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Ulcerative Colitis

Ulcerative Colitis Overview

Ulcerative colitis (UC) is an acute or chronic inflammation of the membrane that lines the colon (the large intestine or large bowel). The inflammation occurs in the inner most layer of the colon and may result in the formation of sores (ulcers). Ulcerative colitis rarely affects the small intestine except for the lower most section, called the terminal ileum.

The inflammation makes the colon empty frequently causing diarrhea. Ulcers form in places where the inflammation has killed the cells lining the colon. The ulcers bleed and produce pus and mucus.

Symptoms of ulcerative colitis include abdominal pain, diarrhea, rectal bleeding, a recurrent urge to have a bowel movement (tenesmus), lack of appetite, fever, and fatigue.

Abdominal pain, diarrhea, and bloody bowel movements are the hallmark of the disease. The disease initially causes inflammation in the rectum and may gradually spread to involve the whole colon. If just the rectum is involved, it is referred to as ulcerative proctitis.

Ulcerative colitis is one of the inflammatory bowel diseases (IBD), the other is Crohn's disease.

  • Ulcerative colitis may be difficult to diagnose because its symptoms may mimic other intestinal disorders such as irritable bowel syndrome.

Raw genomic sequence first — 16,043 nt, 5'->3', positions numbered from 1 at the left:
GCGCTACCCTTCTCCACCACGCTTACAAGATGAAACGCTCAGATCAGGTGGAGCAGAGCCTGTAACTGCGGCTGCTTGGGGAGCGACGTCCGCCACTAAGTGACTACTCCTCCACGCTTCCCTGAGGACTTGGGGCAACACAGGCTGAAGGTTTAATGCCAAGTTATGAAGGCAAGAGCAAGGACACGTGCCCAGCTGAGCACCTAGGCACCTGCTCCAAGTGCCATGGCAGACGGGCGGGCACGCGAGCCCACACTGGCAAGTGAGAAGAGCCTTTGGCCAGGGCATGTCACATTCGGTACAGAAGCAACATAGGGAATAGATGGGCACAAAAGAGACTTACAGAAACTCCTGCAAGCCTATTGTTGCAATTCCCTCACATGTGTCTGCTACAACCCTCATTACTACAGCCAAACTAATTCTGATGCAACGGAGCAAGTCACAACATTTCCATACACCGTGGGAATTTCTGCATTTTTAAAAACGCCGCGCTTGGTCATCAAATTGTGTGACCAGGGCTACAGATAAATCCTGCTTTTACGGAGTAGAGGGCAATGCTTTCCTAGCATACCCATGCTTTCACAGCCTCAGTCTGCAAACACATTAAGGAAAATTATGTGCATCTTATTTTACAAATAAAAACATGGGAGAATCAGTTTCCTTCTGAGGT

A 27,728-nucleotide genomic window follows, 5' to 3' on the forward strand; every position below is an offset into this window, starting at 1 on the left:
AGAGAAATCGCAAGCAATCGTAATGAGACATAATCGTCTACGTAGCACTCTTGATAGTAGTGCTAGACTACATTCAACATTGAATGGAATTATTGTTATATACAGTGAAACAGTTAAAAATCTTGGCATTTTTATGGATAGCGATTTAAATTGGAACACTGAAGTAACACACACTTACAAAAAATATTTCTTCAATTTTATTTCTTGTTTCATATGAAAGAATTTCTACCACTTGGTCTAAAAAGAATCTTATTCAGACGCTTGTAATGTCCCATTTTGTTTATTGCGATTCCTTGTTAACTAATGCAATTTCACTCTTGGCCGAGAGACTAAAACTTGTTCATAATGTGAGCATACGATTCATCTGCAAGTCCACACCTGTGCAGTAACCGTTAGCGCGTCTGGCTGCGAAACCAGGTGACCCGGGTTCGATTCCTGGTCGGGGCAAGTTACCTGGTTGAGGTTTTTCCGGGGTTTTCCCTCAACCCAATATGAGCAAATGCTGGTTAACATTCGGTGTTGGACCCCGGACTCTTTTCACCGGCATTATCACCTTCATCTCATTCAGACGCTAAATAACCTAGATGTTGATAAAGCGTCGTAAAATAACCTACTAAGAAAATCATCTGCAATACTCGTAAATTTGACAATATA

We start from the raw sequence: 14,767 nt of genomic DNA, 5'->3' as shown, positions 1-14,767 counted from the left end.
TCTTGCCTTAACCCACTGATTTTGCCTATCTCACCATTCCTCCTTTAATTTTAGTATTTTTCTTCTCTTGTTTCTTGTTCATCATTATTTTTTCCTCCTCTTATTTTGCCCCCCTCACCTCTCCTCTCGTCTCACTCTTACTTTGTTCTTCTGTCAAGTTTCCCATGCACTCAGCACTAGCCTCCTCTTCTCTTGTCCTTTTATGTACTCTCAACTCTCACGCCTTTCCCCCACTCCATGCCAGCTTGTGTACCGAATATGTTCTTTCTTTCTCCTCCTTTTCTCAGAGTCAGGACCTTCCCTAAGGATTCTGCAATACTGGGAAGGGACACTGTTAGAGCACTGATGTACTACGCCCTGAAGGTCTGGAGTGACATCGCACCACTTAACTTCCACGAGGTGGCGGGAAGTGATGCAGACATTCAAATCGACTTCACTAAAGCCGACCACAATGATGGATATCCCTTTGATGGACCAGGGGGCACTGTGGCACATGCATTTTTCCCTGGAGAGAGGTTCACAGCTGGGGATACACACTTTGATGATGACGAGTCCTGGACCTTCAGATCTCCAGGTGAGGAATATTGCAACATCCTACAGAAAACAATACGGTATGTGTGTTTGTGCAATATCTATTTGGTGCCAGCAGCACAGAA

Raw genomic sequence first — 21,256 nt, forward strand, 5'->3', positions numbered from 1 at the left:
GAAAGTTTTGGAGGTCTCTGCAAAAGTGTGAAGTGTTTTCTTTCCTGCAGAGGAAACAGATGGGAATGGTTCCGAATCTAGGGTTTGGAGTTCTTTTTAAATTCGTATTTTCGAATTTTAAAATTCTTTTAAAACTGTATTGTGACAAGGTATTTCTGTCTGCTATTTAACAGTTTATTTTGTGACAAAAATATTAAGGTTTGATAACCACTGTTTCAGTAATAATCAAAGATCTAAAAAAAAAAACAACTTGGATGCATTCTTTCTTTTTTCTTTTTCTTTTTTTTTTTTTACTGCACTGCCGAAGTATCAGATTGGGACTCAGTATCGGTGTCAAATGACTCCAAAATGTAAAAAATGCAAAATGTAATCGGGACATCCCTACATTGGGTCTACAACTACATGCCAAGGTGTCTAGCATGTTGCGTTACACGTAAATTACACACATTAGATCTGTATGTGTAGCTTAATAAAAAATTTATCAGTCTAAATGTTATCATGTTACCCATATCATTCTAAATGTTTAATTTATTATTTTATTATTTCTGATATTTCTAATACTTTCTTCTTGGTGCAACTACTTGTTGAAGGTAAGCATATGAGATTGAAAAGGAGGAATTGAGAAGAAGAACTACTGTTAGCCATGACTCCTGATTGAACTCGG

• Crohn's disease differs from ulcerative colitis in several ways: it causes inflammation deeper within the intestinal wall, it may occur anywhere in the digestive tract, from the mouth to the anus, and is patchy in nature. While Crohn's disease most often occurs in the small intestine, there can be scattered lesions throughout the gastrointestinal tract. Ulcerative colitis affects only the colon and progresses proximally from the rectum in a continuous manner to potentially involve the rest of the colon.
  • There are an estimated 2 million people in the United States who suffer from inflammatory bowel disease. Ulcerative colitis is generally found in younger people and the diagnosis is often made in people between the ages of 15 and 30. Less frequently, the disease can also occur in people later in life, even past the age of 60. It affects both men and women equally, and there is a familial predisposition to its development. Those of Jewish heritage have a higher incidence of ulcerative colitis.
Medically Reviewed by a Doctor on 12/11/2014
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